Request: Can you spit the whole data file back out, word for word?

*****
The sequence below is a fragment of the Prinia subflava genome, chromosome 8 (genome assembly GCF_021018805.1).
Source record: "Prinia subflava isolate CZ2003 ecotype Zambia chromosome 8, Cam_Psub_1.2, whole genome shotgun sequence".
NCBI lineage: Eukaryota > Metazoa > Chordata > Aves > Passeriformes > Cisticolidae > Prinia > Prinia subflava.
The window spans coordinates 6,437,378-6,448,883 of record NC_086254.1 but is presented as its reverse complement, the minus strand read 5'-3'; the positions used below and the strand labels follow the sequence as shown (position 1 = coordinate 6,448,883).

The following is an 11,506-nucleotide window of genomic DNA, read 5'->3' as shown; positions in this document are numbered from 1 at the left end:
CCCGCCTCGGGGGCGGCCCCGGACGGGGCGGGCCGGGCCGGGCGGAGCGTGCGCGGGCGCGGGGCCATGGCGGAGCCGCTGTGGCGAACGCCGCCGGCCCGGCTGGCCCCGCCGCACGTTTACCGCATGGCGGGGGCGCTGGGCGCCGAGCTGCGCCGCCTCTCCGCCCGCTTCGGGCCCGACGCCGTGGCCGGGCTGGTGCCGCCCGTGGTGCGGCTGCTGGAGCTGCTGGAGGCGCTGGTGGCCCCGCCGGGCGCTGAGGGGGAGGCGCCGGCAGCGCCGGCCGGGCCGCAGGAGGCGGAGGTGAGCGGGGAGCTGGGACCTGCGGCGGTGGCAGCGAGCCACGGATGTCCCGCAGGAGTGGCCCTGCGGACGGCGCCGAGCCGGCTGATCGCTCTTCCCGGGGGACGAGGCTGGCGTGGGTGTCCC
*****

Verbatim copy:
The sequence below is a fragment of the Prinia subflava genome, chromosome 8 (genome assembly GCF_021018805.1).
Source record: "Prinia subflava isolate CZ2003 ecotype Zambia chromosome 8, Cam_Psub_1.2, whole genome shotgun sequence".
NCBI lineage: Eukaryota > Metazoa > Chordata > Aves > Passeriformes > Cisticolidae > Prinia > Prinia subflava.
The window spans coordinates 6,437,378-6,448,883 of record NC_086254.1 but is presented as its reverse complement, the minus strand read 5'-3'; the positions used below and the strand labels follow the sequence as shown (position 1 = coordinate 6,448,883).

The following is an 11,506-nucleotide window of genomic DNA, read 5'->3' as shown; positions in this document are numbered from 1 at the left end:
CCCGCCTCGGGGGCGGCCCCGGACGGGGCGGGCCGGGCCGGGCGGAGCGTGCGCGGGCGCGGGGCCATGGCGGAGCCGCTGTGGCGAACGCCGCCGGCCCGGCTGGCCCCGCCGCACGTTTACCGCATGGCGGGGGCGCTGGGCGCCGAGCTGCGCCGCCTCTCCGCCCGCTTCGGGCCCGACGCCGTGGCCGGGCTGGTGCCGCCCGTGGTGCGGCTGCTGGAGCTGCTGGAGGCGCTGGTGGCCCCGCCGGGCGCTGAGGGGGAGGCGCCGGCAGCGCCGGCCGGGCCGCAGGAGGCGGAGGTGAGCGGGGAGCTGGGACCTGCGGCGGTGGCAGCGAGCCACGGATGTCCCGCAGGAGTGGCCCTGCGGACGGCGCCGAGCCGGCTGATCGCTCTTCCCGGGGGACGAGGCTGGCGTGGGTGTCCC